Date of Award

Spring 2019

Document Type

Dissertation

Degree Name

Doctor of Philosophy (PhD)

First Advisor

Catherine Fallona, Ph.D.

Second Advisor

Glenn Cummings, Ed.D.

Third Advisor

Anthony Cortese

Abstract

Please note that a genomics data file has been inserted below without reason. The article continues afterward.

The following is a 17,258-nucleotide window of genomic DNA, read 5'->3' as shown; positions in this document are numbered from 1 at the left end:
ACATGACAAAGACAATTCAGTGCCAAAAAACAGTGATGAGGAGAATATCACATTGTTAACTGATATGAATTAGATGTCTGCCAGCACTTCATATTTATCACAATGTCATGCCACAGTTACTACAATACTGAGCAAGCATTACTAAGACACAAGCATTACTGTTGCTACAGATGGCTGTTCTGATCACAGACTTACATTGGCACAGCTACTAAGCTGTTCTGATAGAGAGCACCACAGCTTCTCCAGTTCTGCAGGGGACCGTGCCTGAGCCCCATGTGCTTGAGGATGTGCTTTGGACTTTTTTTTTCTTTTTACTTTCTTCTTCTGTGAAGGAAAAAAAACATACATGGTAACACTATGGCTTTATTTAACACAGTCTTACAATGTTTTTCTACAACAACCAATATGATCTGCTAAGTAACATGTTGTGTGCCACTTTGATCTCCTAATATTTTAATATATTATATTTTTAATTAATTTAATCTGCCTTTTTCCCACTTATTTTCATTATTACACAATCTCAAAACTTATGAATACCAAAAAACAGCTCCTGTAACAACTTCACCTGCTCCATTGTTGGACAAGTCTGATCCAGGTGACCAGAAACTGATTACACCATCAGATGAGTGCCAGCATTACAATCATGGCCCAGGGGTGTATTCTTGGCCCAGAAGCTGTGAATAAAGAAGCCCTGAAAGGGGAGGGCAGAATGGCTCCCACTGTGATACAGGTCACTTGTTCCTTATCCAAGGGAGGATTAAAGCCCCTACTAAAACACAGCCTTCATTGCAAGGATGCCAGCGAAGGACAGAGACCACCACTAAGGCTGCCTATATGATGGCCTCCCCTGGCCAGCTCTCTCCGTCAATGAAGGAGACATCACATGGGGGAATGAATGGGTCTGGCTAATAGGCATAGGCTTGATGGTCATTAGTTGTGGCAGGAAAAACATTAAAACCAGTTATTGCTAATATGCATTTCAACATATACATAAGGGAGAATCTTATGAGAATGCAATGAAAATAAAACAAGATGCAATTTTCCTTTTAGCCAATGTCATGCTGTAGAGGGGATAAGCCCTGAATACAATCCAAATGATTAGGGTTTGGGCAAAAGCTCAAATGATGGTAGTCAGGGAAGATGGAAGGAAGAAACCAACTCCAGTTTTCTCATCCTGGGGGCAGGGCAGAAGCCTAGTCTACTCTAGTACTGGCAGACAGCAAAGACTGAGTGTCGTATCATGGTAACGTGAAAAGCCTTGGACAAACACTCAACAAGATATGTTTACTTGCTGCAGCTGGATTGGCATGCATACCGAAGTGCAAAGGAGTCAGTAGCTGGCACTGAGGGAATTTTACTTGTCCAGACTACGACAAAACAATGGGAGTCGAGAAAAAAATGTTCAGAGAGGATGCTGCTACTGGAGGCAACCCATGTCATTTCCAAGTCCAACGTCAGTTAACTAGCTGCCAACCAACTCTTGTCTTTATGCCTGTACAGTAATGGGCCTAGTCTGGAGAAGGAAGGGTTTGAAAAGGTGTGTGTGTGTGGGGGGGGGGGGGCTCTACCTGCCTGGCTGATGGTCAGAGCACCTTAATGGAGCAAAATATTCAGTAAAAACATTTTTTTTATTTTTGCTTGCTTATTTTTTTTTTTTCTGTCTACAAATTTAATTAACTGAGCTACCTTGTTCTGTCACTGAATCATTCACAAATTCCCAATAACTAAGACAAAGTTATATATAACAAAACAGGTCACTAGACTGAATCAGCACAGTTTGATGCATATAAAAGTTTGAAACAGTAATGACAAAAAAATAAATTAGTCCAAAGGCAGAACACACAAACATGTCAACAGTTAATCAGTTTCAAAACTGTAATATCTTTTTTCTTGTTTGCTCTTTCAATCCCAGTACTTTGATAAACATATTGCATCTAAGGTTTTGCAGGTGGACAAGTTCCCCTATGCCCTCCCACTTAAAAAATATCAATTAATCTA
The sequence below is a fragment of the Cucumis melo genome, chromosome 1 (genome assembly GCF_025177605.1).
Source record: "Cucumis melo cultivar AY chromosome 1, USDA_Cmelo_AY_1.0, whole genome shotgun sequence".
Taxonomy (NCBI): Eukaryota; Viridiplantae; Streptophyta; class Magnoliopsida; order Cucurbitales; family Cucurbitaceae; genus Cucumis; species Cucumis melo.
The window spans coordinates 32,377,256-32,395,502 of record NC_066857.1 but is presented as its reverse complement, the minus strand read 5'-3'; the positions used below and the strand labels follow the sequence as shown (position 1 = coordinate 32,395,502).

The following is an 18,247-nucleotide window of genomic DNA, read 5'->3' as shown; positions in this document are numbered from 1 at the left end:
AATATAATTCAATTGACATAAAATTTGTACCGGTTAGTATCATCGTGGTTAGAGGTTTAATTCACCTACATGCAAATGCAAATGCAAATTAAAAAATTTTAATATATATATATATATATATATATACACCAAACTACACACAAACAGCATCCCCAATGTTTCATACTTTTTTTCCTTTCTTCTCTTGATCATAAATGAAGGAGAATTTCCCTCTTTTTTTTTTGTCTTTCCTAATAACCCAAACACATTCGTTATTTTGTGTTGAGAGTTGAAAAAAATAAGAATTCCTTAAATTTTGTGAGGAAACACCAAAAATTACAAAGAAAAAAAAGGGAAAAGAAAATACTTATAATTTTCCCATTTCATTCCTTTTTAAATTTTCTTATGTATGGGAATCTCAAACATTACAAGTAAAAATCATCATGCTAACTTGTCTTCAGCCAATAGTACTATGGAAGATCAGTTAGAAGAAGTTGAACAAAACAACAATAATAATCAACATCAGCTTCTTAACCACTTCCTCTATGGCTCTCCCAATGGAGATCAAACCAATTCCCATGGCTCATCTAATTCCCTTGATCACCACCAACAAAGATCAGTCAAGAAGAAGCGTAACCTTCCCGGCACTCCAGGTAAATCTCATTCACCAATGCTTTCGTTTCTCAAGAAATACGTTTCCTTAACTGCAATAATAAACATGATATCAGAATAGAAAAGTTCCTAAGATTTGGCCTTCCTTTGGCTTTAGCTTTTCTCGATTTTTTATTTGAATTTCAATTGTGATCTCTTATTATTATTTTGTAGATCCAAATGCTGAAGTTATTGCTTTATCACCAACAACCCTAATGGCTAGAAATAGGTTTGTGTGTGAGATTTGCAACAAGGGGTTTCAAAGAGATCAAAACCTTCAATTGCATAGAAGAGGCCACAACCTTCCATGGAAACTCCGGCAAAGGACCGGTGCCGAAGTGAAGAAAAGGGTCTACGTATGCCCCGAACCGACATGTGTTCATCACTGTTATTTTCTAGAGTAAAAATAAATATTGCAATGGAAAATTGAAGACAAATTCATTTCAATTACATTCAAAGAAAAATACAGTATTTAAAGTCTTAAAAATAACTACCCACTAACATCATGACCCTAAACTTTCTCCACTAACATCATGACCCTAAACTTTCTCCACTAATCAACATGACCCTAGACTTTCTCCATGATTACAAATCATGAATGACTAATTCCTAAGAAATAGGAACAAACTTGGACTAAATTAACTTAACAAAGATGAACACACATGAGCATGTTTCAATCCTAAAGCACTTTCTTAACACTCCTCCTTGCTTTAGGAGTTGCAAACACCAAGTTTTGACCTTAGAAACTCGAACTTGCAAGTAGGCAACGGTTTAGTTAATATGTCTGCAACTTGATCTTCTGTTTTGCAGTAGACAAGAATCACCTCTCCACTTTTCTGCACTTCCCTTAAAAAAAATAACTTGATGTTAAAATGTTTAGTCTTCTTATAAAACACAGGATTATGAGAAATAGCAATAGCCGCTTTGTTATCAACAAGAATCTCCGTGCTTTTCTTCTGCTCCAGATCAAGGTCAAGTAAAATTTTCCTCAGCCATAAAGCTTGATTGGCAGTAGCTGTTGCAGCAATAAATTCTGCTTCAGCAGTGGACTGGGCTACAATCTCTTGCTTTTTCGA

The purpose of this comparative case study was to deepen the understanding of post-secondary student sustainability leaders' motivations and identify the skills they have employed in order to inform the development of curricular and co-curricular sustainability leadership learning experiences. The study sought to answer three central research questions: What motivates students to become sustainability leaders in higher education settings? How do student sustainability leaders describe their role and effectiveness as leaders and in collaboration with or comparison to university personnel responsible for moving the institution's goals of sustainability forward? What leadership qualities and skills have student sustainability leaders used to transform complex higher education cultures? This study identified five potential participants currently engaged or engaged within the last three years in significant sustainability leadership initiatives in higher education. Three-part interviews were central to the study. Transcripts were coded in three stages: mindset, derived from the contrasting mindsets suggested by Schein (2015); skill set, derived from the sustainability leadership skills suggested by Tideman and Zandee (2013 ), Metcalf and Benn (2013 ), and Bendell and Little (2015); and open. Cross case analysis was used to identify themes consistent across participants. The five participants demonstrated a motivation to model, inspire and facilitate decision making that recognizes the interdependence and interconnectivity of human and nonhuman systems; expressed a personal or spiritual connection to nature; and spoke of their desire to benefit present and future systems. Participants demonstrated a shared skill set consistent with that suggested by Tideman and Zandee (2013 ), Metcalf and Benn (2013 ), and Bendell and Little (2015). These findings suggest that providing experiential, problem-based learning as well as peer and supervisory mentoring as part of sustainability education is of high value and that the shared skill set can be used to build learning outcomes, experiences and assessments. This study also suggests that higher education institutions reexamine their priorities, policies and practices across the entirety of their systems in order to ensure that sustainability is part of the fabric of their culture and model sustainability as a priority that cuts across disciplines and silos.

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